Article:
Three Tips For Cooking Over A Campfire
One of the best things about going to sleepaway summer camp is cooking over a campfire. Although many of your meals will likely be prepared for you, building a fire, putting a cast iron rack over it, and preparing a meal makes you feel as though you're conquering nature. With a heavy cast iron pan, some strong oven mitts, and all of your necessary ingredients, you'll soon be cooking up a meal that brings everyone in your group to the edge of the fire with watering mouths. Here are some tips for effectively cooking over a campfire.
Let The Flames Die Down
Once you've built a roaring fire, you might be tempted to place your pan over it and begin to cook. While this approach can work, it's generally more enjoyable and gives you a better finished product to wait until the flames die down a little. Leaping flames can singe your hands when you're reaching over the fire to stir your food, as well as hit the bottom of your cast iron pan with such ferocity that they cause the food to scorch. After you make the fire, let it burn down a little — the glowing embers are still extremely hot, and your job will be easier when you're not dodging flickering flames.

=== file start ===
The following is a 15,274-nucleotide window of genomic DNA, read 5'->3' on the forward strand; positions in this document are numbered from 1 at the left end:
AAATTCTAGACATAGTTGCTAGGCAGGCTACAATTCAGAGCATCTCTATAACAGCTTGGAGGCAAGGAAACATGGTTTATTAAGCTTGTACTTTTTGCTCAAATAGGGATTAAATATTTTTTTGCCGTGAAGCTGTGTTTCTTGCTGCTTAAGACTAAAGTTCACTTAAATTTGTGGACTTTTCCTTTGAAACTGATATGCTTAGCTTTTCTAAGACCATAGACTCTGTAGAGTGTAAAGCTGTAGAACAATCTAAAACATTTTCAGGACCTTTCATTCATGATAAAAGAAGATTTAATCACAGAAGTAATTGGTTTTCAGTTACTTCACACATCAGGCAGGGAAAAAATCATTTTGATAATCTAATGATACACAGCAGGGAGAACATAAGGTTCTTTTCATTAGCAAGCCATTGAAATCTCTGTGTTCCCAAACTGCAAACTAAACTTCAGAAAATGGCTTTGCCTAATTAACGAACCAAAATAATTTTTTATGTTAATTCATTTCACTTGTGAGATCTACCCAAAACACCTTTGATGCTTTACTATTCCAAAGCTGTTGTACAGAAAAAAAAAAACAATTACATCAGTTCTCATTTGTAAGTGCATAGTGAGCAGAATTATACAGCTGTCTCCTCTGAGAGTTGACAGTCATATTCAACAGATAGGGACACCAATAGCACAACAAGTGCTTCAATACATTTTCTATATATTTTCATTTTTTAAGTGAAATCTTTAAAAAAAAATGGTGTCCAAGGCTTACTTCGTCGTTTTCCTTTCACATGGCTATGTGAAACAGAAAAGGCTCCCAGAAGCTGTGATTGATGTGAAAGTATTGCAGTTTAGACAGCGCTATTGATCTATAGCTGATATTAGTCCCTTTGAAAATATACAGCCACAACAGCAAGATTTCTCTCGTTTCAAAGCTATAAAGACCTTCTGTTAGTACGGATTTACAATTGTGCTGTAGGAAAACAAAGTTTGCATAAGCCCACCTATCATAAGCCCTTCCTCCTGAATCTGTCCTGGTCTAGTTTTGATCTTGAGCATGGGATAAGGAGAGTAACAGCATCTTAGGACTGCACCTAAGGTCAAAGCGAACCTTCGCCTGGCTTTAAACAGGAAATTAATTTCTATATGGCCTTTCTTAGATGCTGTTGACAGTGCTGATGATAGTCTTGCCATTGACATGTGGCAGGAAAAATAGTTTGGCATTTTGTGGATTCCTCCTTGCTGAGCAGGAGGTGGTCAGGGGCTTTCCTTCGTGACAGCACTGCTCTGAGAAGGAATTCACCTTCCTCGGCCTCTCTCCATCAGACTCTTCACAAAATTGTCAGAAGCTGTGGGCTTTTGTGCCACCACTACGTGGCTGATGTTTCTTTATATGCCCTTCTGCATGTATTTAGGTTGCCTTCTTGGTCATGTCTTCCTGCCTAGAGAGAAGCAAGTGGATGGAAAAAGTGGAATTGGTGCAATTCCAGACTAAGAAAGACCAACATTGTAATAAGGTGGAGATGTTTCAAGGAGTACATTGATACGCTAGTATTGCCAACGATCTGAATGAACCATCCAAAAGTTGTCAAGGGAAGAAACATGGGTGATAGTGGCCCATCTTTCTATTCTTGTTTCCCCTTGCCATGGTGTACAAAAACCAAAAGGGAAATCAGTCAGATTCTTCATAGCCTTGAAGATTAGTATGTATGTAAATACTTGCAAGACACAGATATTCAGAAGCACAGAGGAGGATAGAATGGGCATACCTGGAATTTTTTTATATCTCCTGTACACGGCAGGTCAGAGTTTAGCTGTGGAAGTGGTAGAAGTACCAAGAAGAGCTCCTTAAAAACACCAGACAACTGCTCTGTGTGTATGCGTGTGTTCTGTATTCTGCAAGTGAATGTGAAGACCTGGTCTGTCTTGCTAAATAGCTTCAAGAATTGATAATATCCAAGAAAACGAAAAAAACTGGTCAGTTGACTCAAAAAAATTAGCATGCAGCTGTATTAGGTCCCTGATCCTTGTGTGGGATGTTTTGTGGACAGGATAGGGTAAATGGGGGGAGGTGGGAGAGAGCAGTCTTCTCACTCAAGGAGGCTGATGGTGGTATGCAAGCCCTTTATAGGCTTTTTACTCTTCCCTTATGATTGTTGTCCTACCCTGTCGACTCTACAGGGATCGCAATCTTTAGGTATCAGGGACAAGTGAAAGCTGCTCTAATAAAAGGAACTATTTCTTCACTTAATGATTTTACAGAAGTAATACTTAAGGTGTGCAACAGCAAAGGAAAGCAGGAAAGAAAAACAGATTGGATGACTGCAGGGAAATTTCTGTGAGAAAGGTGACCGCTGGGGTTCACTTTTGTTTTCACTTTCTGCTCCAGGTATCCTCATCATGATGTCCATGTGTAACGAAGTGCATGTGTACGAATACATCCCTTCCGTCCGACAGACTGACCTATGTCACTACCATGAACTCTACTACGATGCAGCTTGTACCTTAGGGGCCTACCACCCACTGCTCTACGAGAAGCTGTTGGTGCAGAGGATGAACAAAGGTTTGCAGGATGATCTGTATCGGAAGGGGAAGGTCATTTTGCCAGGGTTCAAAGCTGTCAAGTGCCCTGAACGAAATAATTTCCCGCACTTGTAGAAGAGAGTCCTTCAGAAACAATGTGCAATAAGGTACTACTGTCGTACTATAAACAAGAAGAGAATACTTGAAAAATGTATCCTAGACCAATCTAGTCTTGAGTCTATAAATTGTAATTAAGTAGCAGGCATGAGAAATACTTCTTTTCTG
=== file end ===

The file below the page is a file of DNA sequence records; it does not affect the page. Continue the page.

Have A Place To Set The Pan
When your food finishes cooking at home, you likely move the pan to a hot plate on the counter. You'll want to set up something similar at your campsite to avoid the food getting overcooked. As you're waiting for the flames to die down, figure out where you'll put any hot pans when they need to be away from the heat. Generally, a flat rock is a good idea — although you can set a hot pan directly on the ground, it can leave the bottom messy. When you use a flat rock, there will be no such issues.
Use Long Stirring Tools
Regardless of what you're making, you'll likely need to stir, mix, or flip it while it cooks. Don't attempt to use your stirring tools from home; they're too short and, if they're metal, they'll get hot quickly as you work over the campfire. Instead, invest in longer tools, which you can buy at any camping store. Tools that are a couple feet long, for example, will allow you to keep your hands away from the heat as you cook your food.